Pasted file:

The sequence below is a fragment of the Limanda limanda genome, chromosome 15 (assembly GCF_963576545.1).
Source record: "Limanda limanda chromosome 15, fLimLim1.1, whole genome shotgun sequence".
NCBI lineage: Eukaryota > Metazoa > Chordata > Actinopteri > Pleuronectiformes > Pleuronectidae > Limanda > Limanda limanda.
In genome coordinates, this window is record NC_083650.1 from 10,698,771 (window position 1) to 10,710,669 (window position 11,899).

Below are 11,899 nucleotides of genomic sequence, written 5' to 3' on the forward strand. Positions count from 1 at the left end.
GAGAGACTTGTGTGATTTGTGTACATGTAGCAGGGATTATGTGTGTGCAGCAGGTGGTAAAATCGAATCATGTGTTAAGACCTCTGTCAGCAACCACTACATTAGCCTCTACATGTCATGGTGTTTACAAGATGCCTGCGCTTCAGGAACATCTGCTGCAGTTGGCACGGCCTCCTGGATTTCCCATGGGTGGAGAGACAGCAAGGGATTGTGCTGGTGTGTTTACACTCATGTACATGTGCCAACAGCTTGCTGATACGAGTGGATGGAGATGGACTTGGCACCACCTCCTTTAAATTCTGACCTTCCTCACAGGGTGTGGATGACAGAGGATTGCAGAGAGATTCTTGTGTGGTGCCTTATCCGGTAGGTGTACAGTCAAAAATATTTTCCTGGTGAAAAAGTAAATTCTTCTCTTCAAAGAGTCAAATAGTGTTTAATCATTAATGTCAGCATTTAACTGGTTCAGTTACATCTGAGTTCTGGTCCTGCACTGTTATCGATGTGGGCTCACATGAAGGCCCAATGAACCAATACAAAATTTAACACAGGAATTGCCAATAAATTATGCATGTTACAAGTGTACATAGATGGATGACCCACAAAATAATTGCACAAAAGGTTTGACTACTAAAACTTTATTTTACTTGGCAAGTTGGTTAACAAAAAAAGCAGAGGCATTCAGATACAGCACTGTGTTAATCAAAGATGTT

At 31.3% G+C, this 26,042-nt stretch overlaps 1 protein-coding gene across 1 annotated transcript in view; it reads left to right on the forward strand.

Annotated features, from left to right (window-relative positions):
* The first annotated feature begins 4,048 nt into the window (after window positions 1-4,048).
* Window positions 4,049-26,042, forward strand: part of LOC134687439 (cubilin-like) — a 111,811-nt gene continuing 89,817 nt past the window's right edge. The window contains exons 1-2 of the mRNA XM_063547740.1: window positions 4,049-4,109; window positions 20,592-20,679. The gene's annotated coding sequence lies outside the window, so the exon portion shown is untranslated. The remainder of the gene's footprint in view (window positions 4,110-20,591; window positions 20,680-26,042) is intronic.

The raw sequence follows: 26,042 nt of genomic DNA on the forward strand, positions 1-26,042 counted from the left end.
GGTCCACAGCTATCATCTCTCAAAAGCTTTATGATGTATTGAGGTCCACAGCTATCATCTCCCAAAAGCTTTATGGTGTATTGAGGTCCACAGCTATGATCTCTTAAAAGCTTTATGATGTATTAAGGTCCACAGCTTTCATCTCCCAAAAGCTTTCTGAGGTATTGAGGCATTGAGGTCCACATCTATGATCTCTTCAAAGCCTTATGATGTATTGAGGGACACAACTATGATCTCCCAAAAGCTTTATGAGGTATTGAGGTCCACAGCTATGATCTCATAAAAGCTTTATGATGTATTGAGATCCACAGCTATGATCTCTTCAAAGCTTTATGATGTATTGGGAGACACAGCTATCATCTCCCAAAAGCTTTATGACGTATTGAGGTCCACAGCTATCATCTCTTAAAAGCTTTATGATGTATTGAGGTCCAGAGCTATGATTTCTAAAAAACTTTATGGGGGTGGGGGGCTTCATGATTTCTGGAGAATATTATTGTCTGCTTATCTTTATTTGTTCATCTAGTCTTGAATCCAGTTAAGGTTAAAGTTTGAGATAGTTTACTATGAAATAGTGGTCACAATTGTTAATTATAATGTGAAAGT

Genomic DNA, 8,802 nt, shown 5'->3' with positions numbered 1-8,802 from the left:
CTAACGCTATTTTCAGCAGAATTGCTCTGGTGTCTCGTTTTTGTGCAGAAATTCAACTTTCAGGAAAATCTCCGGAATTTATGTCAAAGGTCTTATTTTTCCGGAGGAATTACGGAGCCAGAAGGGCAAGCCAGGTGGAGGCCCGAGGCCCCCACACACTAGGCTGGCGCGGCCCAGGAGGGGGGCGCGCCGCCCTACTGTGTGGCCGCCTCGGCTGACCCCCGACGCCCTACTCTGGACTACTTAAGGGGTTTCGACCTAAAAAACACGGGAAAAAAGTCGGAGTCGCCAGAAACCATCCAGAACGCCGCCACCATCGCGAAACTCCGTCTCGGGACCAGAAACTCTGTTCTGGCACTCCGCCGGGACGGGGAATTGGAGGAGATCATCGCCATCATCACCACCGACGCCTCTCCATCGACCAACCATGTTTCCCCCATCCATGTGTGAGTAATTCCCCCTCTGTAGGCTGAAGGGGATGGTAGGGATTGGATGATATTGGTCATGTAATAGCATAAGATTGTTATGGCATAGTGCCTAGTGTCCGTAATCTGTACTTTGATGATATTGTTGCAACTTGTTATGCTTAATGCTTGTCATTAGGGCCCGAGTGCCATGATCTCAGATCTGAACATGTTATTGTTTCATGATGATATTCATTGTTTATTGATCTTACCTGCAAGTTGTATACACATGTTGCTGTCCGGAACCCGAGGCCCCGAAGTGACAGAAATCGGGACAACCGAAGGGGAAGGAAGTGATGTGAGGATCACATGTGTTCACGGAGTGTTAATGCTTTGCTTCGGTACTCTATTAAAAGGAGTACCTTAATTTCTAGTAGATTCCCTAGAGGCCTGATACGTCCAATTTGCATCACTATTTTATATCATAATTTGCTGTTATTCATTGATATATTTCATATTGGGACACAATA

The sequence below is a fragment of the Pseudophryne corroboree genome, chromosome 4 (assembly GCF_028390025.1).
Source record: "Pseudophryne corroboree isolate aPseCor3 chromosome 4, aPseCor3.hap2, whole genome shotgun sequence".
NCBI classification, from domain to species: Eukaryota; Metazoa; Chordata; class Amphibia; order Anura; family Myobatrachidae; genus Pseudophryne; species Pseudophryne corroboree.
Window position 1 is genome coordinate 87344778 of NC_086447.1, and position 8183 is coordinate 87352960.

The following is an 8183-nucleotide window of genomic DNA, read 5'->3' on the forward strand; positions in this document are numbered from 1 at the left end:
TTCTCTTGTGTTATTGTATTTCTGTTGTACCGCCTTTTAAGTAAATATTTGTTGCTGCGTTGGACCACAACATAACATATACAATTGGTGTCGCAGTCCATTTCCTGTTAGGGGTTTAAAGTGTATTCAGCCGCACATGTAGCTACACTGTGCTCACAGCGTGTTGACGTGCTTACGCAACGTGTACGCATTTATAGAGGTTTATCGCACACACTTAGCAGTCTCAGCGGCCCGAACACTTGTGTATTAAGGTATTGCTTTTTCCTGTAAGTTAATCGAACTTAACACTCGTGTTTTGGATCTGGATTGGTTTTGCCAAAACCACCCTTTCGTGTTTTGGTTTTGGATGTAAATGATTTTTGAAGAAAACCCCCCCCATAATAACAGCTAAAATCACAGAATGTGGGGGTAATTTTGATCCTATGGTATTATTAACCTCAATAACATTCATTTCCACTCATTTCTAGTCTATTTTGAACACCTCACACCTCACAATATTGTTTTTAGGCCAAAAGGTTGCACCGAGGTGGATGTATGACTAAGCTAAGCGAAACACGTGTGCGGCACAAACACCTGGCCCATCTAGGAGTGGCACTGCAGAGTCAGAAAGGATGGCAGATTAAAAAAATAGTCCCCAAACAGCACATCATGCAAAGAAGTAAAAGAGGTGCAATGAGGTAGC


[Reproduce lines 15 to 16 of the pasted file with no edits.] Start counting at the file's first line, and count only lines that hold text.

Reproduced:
The sequence below is a fragment of the Pseudophryne corroboree genome, chromosome 4 (assembly GCF_028390025.1).
Source record: "Pseudophryne corroboree isolate aPseCor3 chromosome 4, aPseCor3.hap2, whole genome shotgun sequence".